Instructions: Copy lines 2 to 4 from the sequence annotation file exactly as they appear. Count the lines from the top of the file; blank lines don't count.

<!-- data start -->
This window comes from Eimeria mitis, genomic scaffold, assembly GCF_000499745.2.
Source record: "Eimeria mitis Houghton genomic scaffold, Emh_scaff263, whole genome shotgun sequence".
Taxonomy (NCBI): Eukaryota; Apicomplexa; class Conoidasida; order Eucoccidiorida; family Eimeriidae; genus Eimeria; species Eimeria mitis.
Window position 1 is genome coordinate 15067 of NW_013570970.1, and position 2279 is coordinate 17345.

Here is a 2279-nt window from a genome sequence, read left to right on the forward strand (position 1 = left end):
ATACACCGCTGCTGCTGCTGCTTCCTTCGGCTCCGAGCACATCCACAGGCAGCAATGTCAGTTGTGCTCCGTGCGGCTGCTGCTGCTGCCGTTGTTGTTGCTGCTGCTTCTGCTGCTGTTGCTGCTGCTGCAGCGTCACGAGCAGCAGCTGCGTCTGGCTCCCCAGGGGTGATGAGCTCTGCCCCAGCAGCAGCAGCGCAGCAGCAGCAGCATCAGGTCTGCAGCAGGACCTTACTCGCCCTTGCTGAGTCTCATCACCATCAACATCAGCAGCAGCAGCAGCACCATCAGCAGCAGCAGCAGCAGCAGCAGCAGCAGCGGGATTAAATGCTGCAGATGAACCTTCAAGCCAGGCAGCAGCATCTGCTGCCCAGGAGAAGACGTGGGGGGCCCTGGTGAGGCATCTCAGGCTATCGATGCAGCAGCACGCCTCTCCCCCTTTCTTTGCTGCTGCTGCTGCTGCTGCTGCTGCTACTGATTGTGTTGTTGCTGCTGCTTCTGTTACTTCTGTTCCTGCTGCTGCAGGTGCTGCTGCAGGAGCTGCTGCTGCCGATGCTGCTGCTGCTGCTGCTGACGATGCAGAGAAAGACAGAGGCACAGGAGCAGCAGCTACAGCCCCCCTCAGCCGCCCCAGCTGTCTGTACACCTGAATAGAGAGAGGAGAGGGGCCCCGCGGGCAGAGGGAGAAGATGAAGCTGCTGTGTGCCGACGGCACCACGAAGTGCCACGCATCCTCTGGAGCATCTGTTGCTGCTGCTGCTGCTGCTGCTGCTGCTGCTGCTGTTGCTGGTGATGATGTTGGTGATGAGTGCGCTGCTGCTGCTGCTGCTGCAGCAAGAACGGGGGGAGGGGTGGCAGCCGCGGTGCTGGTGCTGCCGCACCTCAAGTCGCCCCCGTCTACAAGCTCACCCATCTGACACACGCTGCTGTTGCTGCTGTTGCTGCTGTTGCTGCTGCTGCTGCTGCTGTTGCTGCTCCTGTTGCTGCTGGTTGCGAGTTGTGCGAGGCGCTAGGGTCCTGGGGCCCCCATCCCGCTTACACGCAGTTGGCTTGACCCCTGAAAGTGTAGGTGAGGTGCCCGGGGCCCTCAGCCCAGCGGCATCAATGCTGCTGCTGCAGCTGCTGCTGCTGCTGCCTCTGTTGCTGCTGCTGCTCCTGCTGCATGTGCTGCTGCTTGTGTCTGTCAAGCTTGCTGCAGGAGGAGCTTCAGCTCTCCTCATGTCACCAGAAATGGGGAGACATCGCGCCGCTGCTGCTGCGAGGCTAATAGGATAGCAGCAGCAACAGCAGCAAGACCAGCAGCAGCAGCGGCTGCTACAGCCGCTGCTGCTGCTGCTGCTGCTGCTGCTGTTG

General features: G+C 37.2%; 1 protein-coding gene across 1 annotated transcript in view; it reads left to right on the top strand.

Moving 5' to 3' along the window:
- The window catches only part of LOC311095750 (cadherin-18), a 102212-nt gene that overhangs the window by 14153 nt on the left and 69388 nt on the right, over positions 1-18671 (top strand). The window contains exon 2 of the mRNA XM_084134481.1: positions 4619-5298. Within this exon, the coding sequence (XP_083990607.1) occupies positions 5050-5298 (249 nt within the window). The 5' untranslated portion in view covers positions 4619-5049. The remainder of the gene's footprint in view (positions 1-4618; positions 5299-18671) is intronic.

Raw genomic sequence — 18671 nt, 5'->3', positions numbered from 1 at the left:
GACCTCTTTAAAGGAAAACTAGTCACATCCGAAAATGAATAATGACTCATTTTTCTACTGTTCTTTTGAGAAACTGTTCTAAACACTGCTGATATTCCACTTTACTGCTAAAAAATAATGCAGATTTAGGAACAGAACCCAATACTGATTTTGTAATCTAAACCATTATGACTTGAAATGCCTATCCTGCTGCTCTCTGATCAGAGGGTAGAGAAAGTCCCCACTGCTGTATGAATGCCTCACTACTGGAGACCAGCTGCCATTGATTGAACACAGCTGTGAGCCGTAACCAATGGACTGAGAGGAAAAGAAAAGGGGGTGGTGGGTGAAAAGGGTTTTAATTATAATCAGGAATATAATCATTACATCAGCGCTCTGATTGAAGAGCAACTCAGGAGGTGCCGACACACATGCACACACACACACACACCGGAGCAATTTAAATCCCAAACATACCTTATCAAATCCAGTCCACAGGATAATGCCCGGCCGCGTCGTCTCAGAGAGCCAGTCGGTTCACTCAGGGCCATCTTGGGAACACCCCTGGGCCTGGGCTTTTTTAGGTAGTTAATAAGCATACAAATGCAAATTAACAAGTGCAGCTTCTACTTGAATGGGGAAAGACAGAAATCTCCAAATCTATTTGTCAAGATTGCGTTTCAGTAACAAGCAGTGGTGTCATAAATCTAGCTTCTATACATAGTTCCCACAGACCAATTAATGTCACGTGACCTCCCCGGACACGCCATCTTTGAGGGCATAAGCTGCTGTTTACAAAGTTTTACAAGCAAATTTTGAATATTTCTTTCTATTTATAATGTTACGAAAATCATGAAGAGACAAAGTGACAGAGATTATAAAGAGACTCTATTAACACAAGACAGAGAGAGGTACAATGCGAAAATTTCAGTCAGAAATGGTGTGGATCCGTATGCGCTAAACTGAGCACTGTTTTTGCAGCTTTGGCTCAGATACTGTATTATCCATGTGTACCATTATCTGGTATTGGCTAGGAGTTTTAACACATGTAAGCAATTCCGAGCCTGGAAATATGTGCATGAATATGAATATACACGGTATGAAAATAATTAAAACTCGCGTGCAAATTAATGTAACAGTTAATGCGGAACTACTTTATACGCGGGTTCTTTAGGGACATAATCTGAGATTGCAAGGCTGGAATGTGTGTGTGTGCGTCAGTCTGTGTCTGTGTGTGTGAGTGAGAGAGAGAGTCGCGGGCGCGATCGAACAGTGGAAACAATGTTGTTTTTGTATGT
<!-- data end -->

Source record: "Eimeria mitis Houghton genomic scaffold, Emh_scaff263, whole genome shotgun sequence".
Taxonomy (NCBI): Eukaryota; Apicomplexa; class Conoidasida; order Eucoccidiorida; family Eimeriidae; genus Eimeria; species Eimeria mitis.
Window position 1 is genome coordinate 15067 of NW_013570970.1, and position 2279 is coordinate 17345.